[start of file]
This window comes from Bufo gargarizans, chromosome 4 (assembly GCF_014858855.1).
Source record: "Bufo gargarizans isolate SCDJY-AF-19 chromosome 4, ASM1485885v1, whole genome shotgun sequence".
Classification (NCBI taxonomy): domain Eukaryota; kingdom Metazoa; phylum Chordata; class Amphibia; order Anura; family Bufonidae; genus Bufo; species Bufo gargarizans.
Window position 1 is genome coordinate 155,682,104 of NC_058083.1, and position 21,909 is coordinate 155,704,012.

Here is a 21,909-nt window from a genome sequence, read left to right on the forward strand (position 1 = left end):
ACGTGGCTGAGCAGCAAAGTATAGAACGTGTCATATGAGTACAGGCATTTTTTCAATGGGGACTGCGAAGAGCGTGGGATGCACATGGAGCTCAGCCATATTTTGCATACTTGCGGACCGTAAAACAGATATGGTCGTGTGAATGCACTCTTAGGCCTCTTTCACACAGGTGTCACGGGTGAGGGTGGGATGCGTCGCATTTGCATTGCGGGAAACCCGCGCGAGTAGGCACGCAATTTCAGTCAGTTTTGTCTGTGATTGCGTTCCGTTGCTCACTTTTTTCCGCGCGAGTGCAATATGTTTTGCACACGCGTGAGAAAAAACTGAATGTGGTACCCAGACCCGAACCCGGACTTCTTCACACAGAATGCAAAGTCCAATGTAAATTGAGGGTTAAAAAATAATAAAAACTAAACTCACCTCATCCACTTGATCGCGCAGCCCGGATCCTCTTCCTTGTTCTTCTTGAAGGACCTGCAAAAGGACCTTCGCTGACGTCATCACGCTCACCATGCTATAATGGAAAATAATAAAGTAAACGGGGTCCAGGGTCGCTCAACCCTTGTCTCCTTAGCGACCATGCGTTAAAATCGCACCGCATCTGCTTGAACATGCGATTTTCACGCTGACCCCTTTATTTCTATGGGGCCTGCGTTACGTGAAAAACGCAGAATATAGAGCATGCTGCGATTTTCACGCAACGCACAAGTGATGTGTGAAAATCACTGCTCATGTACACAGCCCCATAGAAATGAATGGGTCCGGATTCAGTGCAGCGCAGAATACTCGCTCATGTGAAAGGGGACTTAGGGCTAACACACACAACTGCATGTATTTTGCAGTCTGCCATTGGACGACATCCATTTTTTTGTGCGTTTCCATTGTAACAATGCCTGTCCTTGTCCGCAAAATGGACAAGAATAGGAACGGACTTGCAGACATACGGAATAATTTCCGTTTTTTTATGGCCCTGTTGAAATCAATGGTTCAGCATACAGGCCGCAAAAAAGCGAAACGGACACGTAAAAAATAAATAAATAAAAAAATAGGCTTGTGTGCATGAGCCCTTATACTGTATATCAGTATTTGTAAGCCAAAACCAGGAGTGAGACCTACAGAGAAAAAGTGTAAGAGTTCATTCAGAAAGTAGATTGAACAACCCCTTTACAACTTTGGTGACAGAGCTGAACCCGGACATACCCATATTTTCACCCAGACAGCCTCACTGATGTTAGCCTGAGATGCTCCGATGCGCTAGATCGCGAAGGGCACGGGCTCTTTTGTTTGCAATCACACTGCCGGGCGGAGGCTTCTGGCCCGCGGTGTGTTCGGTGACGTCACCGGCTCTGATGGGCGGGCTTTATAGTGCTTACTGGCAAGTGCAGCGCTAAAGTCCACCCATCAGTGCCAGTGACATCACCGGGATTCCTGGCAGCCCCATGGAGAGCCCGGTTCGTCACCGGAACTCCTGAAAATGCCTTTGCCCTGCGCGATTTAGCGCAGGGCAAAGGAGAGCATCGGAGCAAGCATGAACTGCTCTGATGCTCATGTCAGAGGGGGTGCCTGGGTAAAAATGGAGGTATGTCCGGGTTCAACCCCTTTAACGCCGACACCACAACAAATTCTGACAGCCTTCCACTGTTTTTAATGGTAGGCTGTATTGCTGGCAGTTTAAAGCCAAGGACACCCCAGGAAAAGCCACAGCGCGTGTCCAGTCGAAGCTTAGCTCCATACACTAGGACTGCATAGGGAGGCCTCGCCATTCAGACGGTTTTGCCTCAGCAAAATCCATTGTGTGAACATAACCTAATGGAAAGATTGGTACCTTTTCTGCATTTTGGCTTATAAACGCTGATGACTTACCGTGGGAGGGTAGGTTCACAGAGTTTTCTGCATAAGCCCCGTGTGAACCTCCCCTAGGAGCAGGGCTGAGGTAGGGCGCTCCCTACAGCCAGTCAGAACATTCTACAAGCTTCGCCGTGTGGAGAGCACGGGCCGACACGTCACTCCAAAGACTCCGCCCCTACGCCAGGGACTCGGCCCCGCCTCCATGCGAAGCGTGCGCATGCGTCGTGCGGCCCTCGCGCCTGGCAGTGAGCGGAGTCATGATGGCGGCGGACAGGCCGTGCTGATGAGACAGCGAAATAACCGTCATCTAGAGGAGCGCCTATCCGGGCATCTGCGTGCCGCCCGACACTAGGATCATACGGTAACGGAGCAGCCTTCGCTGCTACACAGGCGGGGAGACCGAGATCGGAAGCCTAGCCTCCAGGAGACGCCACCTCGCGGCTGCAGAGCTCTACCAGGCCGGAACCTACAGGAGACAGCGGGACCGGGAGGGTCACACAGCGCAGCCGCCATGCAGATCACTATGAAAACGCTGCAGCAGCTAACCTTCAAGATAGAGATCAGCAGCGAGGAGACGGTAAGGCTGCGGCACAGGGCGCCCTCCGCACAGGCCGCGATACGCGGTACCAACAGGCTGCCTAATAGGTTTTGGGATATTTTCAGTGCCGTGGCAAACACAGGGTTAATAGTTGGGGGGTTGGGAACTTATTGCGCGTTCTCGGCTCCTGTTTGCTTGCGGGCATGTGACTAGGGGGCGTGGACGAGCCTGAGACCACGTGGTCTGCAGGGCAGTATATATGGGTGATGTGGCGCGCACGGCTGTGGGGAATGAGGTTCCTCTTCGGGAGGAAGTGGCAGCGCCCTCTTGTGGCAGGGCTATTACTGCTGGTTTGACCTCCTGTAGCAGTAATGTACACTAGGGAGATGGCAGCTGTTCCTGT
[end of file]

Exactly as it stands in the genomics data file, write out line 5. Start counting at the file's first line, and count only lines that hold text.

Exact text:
Here is a 21,909-nt window from a genome sequence, read left to right on the forward strand (position 1 = left end):